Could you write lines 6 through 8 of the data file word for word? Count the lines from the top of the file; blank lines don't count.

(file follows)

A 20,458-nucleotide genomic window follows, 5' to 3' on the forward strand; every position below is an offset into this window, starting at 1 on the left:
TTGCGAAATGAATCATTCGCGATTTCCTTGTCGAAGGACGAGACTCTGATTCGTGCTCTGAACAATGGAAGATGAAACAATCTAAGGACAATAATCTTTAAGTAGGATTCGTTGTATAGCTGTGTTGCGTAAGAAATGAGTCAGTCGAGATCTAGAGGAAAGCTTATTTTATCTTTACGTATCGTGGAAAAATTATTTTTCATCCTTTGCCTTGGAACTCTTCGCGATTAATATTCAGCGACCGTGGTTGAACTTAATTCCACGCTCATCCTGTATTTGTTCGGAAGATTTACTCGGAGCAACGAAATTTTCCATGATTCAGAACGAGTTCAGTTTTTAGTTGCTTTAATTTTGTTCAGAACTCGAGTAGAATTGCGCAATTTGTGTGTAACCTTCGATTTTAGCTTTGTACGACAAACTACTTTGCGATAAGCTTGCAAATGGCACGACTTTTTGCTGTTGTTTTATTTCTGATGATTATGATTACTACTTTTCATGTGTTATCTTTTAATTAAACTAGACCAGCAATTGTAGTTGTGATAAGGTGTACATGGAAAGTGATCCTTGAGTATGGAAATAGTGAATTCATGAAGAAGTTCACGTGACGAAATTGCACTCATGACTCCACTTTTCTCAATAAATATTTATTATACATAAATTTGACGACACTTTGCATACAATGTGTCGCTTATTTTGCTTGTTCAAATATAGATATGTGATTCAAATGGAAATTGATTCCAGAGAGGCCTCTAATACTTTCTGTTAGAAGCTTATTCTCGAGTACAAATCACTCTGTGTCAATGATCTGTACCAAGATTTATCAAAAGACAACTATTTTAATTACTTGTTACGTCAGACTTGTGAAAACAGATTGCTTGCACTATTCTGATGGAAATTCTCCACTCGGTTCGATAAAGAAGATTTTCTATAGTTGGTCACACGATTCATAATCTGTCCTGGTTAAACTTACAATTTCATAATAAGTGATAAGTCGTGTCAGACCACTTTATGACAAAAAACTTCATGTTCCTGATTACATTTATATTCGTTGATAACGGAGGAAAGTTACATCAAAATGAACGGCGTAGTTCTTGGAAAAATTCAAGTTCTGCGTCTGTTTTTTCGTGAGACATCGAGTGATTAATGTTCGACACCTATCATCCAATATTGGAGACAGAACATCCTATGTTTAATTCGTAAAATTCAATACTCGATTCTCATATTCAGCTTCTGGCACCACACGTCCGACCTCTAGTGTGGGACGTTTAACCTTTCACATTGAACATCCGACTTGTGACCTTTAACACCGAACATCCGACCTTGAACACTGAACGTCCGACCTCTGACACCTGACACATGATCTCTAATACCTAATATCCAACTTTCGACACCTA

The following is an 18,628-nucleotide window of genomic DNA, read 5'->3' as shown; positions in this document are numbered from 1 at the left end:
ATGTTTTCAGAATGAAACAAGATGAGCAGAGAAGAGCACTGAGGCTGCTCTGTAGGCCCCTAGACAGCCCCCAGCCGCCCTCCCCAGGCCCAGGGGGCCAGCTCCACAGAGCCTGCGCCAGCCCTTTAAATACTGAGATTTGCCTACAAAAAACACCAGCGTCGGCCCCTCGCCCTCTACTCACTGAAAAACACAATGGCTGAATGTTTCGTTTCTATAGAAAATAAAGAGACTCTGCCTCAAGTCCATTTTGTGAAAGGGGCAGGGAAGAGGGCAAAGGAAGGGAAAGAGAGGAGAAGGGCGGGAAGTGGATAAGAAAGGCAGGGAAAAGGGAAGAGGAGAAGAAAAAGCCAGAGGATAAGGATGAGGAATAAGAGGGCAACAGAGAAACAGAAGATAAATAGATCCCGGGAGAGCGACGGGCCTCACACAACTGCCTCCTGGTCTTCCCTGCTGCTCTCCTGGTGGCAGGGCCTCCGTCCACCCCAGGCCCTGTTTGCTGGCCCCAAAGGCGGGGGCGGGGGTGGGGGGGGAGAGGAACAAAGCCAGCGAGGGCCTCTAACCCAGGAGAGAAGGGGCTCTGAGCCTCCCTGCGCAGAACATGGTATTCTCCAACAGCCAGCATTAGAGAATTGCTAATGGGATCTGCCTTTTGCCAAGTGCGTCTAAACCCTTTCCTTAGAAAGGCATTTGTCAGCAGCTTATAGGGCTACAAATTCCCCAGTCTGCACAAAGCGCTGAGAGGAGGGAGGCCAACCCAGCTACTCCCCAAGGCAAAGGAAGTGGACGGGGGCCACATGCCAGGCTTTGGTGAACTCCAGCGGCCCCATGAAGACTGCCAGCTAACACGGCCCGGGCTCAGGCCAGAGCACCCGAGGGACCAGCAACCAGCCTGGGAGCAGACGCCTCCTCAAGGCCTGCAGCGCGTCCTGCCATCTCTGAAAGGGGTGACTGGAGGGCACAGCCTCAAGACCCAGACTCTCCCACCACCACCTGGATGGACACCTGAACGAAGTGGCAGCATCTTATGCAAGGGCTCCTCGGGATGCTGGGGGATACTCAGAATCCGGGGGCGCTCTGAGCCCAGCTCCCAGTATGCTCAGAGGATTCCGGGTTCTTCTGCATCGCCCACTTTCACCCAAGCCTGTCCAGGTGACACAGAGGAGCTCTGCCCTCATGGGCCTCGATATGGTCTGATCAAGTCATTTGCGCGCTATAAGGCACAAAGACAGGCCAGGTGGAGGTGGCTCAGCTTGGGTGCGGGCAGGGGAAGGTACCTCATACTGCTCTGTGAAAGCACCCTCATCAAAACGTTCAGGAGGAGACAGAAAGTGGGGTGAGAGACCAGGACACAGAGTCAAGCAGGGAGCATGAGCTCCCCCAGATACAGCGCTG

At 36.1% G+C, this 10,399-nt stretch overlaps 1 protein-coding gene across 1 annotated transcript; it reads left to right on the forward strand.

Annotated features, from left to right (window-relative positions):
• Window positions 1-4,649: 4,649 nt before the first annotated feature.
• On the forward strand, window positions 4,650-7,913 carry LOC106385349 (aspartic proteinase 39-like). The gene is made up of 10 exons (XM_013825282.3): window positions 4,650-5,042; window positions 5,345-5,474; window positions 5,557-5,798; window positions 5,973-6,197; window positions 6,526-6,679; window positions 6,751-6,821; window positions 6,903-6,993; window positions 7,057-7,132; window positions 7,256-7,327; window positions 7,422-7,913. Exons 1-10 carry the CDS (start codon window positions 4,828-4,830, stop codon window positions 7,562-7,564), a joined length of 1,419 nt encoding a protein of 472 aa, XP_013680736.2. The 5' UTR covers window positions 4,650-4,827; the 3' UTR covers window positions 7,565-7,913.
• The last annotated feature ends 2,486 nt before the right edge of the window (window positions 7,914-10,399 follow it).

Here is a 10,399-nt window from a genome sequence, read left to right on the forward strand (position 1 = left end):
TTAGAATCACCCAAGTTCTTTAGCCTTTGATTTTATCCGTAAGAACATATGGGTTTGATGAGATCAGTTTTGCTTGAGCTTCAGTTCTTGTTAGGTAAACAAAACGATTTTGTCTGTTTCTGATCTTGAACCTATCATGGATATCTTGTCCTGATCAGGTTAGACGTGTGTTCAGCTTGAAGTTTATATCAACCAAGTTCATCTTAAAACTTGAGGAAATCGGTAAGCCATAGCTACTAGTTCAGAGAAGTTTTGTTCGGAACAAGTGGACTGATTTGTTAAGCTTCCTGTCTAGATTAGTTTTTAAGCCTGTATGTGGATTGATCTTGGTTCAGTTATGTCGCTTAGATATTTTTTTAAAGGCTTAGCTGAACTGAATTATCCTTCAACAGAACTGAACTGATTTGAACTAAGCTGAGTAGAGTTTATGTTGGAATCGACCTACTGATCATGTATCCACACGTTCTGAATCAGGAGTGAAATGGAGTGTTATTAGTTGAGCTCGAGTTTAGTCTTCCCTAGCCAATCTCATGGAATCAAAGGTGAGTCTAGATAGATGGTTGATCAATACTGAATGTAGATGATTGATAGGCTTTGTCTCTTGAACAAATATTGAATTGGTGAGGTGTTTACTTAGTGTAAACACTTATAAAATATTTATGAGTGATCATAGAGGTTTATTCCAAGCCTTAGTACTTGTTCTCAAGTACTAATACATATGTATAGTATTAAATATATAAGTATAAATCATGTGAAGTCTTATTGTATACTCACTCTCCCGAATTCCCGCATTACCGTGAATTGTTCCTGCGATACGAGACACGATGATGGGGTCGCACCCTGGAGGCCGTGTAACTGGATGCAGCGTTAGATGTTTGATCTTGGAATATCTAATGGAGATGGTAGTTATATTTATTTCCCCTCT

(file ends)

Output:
Annotated features, from left to right (window-relative positions):
• Window positions 1-4,649: 4,649 nt before the first annotated feature.
• On the forward strand, window positions 4,650-7,913 carry LOC106385349 (aspartic proteinase 39-like). The gene is made up of 10 exons (XM_013825282.3): window positions 4,650-5,042; window positions 5,345-5,474; window positions 5,557-5,798; window positions 5,973-6,197; window positions 6,526-6,679; window positions 6,751-6,821; window positions 6,903-6,993; window positions 7,057-7,132; window positions 7,256-7,327; window positions 7,422-7,913. Exons 1-10 carry the CDS (start codon window positions 4,828-4,830, stop codon window positions 7,562-7,564), a joined length of 1,419 nt encoding a protein of 472 aa, XP_013680736.2. The 5' UTR covers window positions 4,650-4,827; the 3' UTR covers window positions 7,565-7,913.